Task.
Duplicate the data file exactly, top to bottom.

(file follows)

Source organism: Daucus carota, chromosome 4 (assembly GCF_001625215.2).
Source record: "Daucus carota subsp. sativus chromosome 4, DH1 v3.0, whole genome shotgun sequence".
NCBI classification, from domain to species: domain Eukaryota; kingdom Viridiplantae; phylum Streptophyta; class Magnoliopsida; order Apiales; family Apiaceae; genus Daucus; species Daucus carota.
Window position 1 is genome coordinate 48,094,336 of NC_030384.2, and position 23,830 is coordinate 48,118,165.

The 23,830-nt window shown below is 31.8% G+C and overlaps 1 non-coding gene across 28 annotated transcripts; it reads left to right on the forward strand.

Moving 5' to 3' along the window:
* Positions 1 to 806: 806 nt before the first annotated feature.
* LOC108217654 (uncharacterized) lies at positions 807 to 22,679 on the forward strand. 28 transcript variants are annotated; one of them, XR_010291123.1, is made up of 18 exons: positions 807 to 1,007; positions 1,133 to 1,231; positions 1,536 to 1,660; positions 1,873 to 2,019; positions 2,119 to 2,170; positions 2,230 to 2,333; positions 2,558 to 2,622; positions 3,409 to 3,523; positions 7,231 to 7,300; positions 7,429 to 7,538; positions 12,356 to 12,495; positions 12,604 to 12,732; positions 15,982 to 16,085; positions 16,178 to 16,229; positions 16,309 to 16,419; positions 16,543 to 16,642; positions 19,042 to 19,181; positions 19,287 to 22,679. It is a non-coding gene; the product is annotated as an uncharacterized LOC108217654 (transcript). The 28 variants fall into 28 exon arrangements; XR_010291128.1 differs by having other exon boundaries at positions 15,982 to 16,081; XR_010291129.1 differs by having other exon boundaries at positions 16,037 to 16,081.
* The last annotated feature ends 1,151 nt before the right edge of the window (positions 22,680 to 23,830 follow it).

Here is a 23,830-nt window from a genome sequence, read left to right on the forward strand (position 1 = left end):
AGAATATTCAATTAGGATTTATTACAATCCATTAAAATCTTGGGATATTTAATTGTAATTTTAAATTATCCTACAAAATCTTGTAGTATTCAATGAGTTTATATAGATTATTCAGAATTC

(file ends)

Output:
Source organism: Daucus carota, chromosome 4 (assembly GCF_001625215.2).
Source record: "Daucus carota subsp. sativus chromosome 4, DH1 v3.0, whole genome shotgun sequence".
NCBI classification, from domain to species: domain Eukaryota; kingdom Viridiplantae; phylum Streptophyta; class Magnoliopsida; order Apiales; family Apiaceae; genus Daucus; species Daucus carota.
Window position 1 is genome coordinate 48,094,336 of NC_030384.2, and position 23,830 is coordinate 48,118,165.

The 23,830-nt window shown below is 31.8% G+C and overlaps 1 non-coding gene across 28 annotated transcripts; it reads left to right on the forward strand.

Moving 5' to 3' along the window:
* Positions 1 to 806: 806 nt before the first annotated feature.
* LOC108217654 (uncharacterized) lies at positions 807 to 22,679 on the forward strand. 28 transcript variants are annotated; one of them, XR_010291123.1, is made up of 18 exons: positions 807 to 1,007; positions 1,133 to 1,231; positions 1,536 to 1,660; positions 1,873 to 2,019; positions 2,119 to 2,170; positions 2,230 to 2,333; positions 2,558 to 2,622; positions 3,409 to 3,523; positions 7,231 to 7,300; positions 7,429 to 7,538; positions 12,356 to 12,495; positions 12,604 to 12,732; positions 15,982 to 16,085; positions 16,178 to 16,229; positions 16,309 to 16,419; positions 16,543 to 16,642; positions 19,042 to 19,181; positions 19,287 to 22,679. It is a non-coding gene; the product is annotated as an uncharacterized LOC108217654 (transcript). The 28 variants fall into 28 exon arrangements; XR_010291128.1 differs by having other exon boundaries at positions 15,982 to 16,081; XR_010291129.1 differs by having other exon boundaries at positions 16,037 to 16,081.
* The last annotated feature ends 1,151 nt before the right edge of the window (positions 22,680 to 23,830 follow it).

Here is a 23,830-nt window from a genome sequence, read left to right on the forward strand (position 1 = left end):
AGAATATTCAATTAGGATTTATTACAATCCATTAAAATCTTGGGATATTTAATTGTAATTTTAAATTATCCTACAAAATCTTGTAGTATTCAATGAGTTTATATAGATTATTCAGAATTC